On Tuesday, The Walt Disney Company reached an agreement with BAMTech to acquire a majority of its ownership for $1.58 billion. The mouse will turn the current platform into an ESPN streaming service in 2018 and will create a new Disney streaming platform in 2019, effectively ending its deal with Netflix.
The move came on the same day that Disney reported its quarterly earnings results with shareholders, with red numbers showing up in key areas of the multibillion media empire. After the announcement, both Disney and Netflix took a hit in after-hours trading, while BAMTech’s valuation rose to $3.75 billion.
There is a gray area on the deal going forward since there is no concrete knowledge about what will happen to Star Wars and Marvel as franchises that live in both platforms. For now, the content limit has been set with possibilities of expansion in the future.
Disney’s new streaming platform could bring a pirate uprising
While businessmen seem eager to learn more about the opportunities that both upcoming platforms could bring for additional profits, consumers are getting tired of the ever-increasing amount of streaming services they have to hire.
Disney’s announcement prompted mixed reactions among users in online forums like Reddit, who quickly said they would resort to piracy if they were forced to pay yet another premium for a subscription to a different service when the same content has been available for years in Netflix.
The entertainment giant and the king of streaming have had a deal in place since 2012, and they renewed the terms of content exclusivity last year. This included films and TV shows from Disney and Pixar, which will now be exclusive to the new service in 2019.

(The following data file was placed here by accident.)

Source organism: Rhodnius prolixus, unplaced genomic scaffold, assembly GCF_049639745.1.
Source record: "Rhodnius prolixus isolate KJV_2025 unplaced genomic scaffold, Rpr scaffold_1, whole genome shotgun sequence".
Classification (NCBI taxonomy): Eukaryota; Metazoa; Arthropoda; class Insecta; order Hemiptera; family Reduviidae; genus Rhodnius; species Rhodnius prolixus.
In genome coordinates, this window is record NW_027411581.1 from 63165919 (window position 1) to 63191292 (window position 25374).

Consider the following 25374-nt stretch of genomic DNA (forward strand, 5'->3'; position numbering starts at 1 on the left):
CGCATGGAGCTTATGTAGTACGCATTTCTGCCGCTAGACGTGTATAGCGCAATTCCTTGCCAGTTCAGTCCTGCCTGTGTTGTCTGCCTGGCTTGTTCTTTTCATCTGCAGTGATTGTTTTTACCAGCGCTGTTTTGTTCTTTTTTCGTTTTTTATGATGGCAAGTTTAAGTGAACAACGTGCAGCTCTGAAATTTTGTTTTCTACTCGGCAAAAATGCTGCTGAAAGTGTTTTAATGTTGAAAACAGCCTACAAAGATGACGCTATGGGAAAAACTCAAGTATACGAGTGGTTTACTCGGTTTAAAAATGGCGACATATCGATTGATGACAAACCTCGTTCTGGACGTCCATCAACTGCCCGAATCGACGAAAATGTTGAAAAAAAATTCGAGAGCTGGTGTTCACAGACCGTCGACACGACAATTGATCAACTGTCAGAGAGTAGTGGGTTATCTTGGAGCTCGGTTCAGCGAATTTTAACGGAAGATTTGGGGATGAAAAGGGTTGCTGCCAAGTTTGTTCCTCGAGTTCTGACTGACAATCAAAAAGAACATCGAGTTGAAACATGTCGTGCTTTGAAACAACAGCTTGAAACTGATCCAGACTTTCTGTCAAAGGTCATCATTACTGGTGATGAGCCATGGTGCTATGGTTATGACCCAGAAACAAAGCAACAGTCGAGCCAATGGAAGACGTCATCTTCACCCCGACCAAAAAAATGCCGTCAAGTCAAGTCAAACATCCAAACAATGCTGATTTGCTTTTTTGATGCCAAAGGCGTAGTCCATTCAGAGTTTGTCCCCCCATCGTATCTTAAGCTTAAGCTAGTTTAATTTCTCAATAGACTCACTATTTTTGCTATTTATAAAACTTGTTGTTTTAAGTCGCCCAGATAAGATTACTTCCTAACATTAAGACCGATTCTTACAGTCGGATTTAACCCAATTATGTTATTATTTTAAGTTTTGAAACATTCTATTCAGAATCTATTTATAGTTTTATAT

The Walt Disney Company to Acquire Majority Ownership of BAMTech: https://t.co/JK8D3Hfio0
— Walt Disney Company (@WaltDisneyCo) August 8, 2017
Could Star Wars and Marvel have their own streaming services?
In their announcement, The Walt Disney Co. only made reference to release year titles like the sequel to Frozen, the live-action version of The Lion King, and Toy Story 4. Cartoons and content from Disney Channel, Disney XD, and Disney Junior will also get pulled out of Netflix and brought to the upcoming platform.
CEO Bob Iger addressed the controversial decision of whether to bring Star Wars and Marvel titles along for the new ride, but he clarified these franchises will be left out of the new service due to differences in fan bases.
The executive did not discard the possibility of renewing these licenses to Netflix, particularly that for Marvel content since several original shows have seen the light of day through that partnership.
Mr. Iger, however, did not discard either the idea of a standalone service for each fan base, although this would prove quite challenging since there is not nearly enough content to satisfy the demands of each legion of franchise enthusiasts separately.
Source: The Walt Disney Company